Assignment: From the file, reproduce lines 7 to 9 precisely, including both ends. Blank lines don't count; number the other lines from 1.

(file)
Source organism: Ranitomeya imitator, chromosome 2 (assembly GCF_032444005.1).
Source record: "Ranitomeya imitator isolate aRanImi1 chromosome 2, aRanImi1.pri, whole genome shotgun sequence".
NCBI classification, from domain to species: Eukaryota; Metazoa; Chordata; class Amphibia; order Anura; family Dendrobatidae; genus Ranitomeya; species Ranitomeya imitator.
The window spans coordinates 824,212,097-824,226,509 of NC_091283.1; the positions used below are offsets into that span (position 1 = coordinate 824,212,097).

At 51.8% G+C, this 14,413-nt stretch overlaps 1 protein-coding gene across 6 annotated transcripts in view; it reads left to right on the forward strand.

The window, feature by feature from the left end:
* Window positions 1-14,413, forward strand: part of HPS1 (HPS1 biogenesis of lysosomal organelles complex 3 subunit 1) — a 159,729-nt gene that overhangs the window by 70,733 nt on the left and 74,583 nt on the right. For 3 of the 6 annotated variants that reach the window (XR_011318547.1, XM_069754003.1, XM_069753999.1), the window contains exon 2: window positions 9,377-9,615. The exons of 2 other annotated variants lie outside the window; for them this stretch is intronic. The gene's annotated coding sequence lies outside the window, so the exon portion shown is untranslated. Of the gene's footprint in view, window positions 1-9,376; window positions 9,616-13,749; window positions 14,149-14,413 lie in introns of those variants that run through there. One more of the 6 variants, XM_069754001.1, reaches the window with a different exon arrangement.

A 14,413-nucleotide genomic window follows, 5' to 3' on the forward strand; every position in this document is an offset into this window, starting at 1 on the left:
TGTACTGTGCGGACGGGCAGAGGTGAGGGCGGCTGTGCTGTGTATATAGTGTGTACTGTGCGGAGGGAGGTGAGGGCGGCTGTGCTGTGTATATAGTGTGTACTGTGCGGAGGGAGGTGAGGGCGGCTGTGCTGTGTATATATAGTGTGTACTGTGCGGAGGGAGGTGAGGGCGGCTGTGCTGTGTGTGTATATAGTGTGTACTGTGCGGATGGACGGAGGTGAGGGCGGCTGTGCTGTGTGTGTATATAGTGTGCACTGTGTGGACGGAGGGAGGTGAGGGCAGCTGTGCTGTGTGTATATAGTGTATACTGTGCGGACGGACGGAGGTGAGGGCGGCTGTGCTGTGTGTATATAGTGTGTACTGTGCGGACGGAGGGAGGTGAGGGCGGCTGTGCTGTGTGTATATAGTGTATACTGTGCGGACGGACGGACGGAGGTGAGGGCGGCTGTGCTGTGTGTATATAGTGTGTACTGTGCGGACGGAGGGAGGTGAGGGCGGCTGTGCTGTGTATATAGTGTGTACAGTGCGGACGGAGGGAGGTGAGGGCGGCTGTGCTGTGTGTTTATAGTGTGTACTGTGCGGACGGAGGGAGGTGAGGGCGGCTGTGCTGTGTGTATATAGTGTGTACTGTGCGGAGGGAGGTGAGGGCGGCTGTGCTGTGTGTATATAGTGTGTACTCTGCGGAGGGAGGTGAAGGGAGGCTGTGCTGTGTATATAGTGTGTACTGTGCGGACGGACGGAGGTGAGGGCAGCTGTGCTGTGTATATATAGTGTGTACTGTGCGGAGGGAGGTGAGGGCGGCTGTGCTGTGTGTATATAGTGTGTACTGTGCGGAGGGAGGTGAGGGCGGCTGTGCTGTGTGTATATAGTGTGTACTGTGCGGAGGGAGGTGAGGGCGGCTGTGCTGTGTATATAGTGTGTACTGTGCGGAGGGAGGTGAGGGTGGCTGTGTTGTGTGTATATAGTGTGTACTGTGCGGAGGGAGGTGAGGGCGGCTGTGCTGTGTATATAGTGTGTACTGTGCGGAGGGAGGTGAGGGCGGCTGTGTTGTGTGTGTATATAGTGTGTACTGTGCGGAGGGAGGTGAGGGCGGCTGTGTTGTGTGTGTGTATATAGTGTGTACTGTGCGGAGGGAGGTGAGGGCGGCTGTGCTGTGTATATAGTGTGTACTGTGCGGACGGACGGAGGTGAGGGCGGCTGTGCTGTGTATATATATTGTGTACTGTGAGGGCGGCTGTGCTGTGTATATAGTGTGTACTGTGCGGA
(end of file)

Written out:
* Window positions 1-14,413, forward strand: part of HPS1 (HPS1 biogenesis of lysosomal organelles complex 3 subunit 1) — a 159,729-nt gene that overhangs the window by 70,733 nt on the left and 74,583 nt on the right. For 3 of the 6 annotated variants that reach the window (XR_011318547.1, XM_069754003.1, XM_069753999.1), the window contains exon 2: window positions 9,377-9,615. The exons of 2 other annotated variants lie outside the window; for them this stretch is intronic. The gene's annotated coding sequence lies outside the window, so the exon portion shown is untranslated. Of the gene's footprint in view, window positions 1-9,376; window positions 9,616-13,749; window positions 14,149-14,413 lie in introns of those variants that run through there. One more of the 6 variants, XM_069754001.1, reaches the window with a different exon arrangement.

A 14,413-nucleotide genomic window follows, 5' to 3' on the forward strand; every position in this document is an offset into this window, starting at 1 on the left:
TGTACTGTGCGGACGGGCAGAGGTGAGGGCGGCTGTGCTGTGTATATAGTGTGTACTGTGCGGAGGGAGGTGAGGGCGGCTGTGCTGTGTATATAGTGTGTACTGTGCGGAGGGAGGTGAGGGCGGCTGTGCTGTGTATATATAGTGTGTACTGTGCGGAGGGAGGTGAGGGCGGCTGTGCTGTGTGTGTATATAGTGTGTACTGTGCGGATGGACGGAGGTGAGGGCGGCTGTGCTGTGTGTGTATATAGTGTGCACTGTGTGGACGGAGGGAGGTGAGGGCAGCTGTGCTGTGTGTATATAGTGTATACTGTGCGGACGGACGGAGGTGAGGGCGGCTGTGCTGTGTGTATATAGTGTGTACTGTGCGGACGGAGGGAGGTGAGGGCGGCTGTGCTGTGTGTATATAGTGTATACTGTGCGGACGGACGGACGGAGGTGAGGGCGGCTGTGCTGTGTGTATATAGTGTGTACTGTGCGGACGGAGGGAGGTGAGGGCGGCTGTGCTGTGTATATAGTGTGTACAGTGCGGACGGAGGGAGGTGAGGGCGGCTGTGCTGTGTGTTTATAGTGTGTACTGTGCGGACGGAGGGAGGTGAGGGCGGCTGTGCTGTGTGTATATAGTGTGTACTGTGCGGAGGGAGGTGAGGGCGGCTGTGCTGTGTGTATATAGTGTGTACTCTGCGGAGGGAGGTGAAGGGAGGCTGTGCTGTGTATATAGTGTGTACTGTGCGGACGGACGGAGGTGAGGGCAGCTGTGCTGTGTATATATAGTGTGTACTGTGCGGAGGGAGGTGAGGGCGGCTGTGCTGTGTGTATATAGTGTGTACTGTGCGGAGGGAGGTGAGGGCGGCTGTGCTGTGTGTATATAGTGTGTACTGTGCGGAGGGAGGTGAGGGCGGCTGTGCTGTGTATATAGTGTGTACTGTGCGGAGGGAGGTGAGGGTGGCTGTGTTGTGTGTATATAGTGTGTACTGTGCGGAGGGAGGTGAGGGCGGCTGTGCTGTGTATATAGTGTGTACTGTGCGGAGGGAGGTGAGGGCGGCTGTGTTGTGTGTGTATATAGTGTGTACTGTGCGGAGGGAGGTGAGGGCGGCTGTGTTGTGTGTGTGTATATAGTGTGTACTGTGCGGAGGGAGGTGAGGGCGGCTGTGCTGTGTATATAGTGTGTACTGTGCGGACGGACGGAGGTGAGGGCGGCTGTGCTGTGTATATATATTGTGTACTGTGAGGGCGGCTGTGCTGTGTATATAGTGTGTACTGTGCGGA